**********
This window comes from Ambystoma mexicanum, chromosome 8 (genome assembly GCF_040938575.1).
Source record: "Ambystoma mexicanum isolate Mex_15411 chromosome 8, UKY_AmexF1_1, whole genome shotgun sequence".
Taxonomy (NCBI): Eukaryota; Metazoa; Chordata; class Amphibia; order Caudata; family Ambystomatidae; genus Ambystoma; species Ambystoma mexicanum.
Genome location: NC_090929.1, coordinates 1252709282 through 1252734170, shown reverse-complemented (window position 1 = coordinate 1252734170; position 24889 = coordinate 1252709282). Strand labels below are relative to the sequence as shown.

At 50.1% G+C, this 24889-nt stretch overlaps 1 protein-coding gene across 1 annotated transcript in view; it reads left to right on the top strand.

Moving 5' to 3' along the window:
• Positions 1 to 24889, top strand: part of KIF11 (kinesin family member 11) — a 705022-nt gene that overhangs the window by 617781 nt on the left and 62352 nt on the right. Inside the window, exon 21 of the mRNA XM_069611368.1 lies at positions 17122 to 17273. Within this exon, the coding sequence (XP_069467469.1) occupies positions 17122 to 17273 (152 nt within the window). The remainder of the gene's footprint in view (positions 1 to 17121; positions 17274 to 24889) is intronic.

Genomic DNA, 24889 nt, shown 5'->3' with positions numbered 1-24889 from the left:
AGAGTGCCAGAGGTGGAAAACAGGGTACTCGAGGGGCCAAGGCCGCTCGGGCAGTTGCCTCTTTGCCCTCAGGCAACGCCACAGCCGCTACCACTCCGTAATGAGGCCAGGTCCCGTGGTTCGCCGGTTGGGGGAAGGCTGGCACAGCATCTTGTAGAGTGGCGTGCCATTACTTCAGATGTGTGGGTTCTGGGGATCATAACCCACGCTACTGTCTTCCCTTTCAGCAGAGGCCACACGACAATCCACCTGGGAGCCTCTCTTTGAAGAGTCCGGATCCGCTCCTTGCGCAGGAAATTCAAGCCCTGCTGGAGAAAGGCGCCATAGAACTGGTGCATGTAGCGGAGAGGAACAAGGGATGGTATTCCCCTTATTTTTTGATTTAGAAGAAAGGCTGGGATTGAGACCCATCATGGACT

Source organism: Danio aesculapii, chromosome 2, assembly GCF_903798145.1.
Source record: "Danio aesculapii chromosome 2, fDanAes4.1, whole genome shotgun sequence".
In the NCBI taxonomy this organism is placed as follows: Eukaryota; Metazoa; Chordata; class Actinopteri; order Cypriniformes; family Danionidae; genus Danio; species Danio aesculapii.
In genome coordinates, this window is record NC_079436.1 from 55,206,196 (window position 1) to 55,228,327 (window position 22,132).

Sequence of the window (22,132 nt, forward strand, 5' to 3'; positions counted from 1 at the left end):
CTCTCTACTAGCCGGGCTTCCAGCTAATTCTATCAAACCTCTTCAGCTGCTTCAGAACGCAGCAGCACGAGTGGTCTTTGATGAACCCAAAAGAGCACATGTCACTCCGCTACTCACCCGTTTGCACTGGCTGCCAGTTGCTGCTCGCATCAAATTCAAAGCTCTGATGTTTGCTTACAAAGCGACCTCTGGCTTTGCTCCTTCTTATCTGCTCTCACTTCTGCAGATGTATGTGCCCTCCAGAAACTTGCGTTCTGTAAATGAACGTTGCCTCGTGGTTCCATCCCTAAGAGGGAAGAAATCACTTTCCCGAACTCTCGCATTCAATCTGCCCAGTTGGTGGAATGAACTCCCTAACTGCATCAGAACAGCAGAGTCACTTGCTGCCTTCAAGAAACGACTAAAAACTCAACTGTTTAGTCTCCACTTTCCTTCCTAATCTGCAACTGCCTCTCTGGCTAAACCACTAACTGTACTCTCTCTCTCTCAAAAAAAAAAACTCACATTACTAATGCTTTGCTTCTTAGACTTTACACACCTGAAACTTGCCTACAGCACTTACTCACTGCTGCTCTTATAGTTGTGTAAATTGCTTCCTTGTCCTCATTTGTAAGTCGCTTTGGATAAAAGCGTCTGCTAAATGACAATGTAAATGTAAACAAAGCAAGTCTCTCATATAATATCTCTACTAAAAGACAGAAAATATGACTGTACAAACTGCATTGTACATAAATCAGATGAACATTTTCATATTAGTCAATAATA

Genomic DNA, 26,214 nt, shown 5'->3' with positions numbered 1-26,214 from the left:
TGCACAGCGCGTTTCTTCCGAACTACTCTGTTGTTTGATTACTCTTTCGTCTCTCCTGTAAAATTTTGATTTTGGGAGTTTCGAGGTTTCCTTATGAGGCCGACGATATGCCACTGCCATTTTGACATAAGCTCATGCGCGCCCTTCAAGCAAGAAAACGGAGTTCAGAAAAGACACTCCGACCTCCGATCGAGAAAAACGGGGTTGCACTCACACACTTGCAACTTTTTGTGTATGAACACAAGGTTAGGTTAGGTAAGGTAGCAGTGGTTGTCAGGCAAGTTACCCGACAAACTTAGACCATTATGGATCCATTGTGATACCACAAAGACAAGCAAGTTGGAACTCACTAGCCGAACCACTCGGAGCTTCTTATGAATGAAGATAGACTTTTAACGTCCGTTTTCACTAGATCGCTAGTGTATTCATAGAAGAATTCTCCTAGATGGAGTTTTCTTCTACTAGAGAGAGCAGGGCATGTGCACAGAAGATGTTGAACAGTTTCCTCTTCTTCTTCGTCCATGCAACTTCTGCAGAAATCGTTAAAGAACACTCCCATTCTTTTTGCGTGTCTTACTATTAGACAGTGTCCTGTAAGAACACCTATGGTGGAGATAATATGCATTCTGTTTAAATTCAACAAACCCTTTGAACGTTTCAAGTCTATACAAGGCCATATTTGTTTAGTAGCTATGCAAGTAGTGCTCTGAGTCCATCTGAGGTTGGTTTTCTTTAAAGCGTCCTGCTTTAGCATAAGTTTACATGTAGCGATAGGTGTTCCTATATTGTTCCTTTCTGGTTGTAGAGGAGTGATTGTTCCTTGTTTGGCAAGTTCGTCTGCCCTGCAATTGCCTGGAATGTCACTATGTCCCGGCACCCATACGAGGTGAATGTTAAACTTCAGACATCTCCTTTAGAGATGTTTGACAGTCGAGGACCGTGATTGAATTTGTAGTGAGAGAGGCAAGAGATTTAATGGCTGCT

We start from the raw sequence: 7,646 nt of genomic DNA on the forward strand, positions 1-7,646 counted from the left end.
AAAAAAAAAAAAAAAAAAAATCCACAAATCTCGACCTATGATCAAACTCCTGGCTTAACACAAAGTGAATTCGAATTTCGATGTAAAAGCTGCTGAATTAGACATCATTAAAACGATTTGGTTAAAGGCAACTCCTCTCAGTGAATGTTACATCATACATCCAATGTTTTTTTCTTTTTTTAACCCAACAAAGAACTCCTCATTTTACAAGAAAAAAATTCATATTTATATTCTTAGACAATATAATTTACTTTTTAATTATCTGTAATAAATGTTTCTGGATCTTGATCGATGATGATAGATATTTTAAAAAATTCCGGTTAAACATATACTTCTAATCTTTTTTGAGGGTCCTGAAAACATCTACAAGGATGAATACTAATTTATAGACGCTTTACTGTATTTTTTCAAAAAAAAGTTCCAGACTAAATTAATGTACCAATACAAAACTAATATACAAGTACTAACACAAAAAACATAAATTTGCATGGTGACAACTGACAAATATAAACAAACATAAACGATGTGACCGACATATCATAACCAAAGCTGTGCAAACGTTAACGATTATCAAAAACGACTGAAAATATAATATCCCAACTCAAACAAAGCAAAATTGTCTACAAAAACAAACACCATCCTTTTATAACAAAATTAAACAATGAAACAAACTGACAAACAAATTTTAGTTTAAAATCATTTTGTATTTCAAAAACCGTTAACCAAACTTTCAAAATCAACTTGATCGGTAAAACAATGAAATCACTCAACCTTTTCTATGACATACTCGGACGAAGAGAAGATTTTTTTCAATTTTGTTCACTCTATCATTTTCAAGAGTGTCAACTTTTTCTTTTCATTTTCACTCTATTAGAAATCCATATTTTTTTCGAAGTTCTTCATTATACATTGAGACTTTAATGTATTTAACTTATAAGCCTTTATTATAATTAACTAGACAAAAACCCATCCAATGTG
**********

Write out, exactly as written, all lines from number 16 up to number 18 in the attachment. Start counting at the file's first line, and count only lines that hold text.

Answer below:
Genomic DNA, 26,214 nt, shown 5'->3' with positions numbered 1-26,214 from the left:
TGCACAGCGCGTTTCTTCCGAACTACTCTGTTGTTTGATTACTCTTTCGTCTCTCCTGTAAAATTTTGATTTTGGGAGTTTCGAGGTTTCCTTATGAGGCCGACGATATGCCACTGCCATTTTGACATAAGCTCATGCGCGCCCTTCAAGCAAGAAAACGGAGTTCAGAAAAGACACTCCGACCTCCGATCGAGAAAAACGGGGTTGCACTCACACACTTGCAACTTTTTGTGTATGAACACAAGGTTAGGTTAGGTAAGGTAGCAGTGGTTGTCAGGCAAGTTACCCGACAAACTTAGACCATTATGGATCCATTGTGATACCACAAAGACAAGCAAGTTGGAACTCACTAGCCGAACCACTCGGAGCTTCTTATGAATGAAGATAGACTTTTAACGTCCGTTTTCACTAGATCGCTAGTGTATTCATAGAAGAATTCTCCTAGATGGAGTTTTCTTCTACTAGAGAGAGCAGGGCATGTGCACAGAAGATGTTGAACAGTTTCCTCTTCTTCTTCGTCCATGCAACTTCTGCAGAAATCGTTAAAGAACACTCCCATTCTTTTTGCGTGTCTTACTATTAGACAGTGTCCTGTAAGAACACCTATGGTGGAGATAATATGCATTCTGTTTAAATTCAACAAACCCTTTGAACGTTTCAAGTCTATACAAGGCCATATTTGTTTAGTAGCTATGCAAGTAGTGCTCTGAGTCCATCTGAGGTTGGTTTTCTTTAAAGCGTCCTGCTTTAGCATAAGTTTACATGTAGCGATAGGTGTTCCTATATTGTTCCTTTCTGGTTGTAGAGGAGTGATTGTTCCTTGTTTGGCAAGTTCGTCTGCCCTGCAATTGCCTGGAATGTCACTATGTCCCGGCACCCATACGAGGTGAATGTTAAACTTCAGACATCTCCTTTAGAGATGTTTGACAGTCGAGGACCGTGATTGAATTTGTAGTGAGAGAGGCAAGAGATTTAATGGCTGCT

We start from the raw sequence: 7,646 nt of genomic DNA on the forward strand, positions 1-7,646 counted from the left end.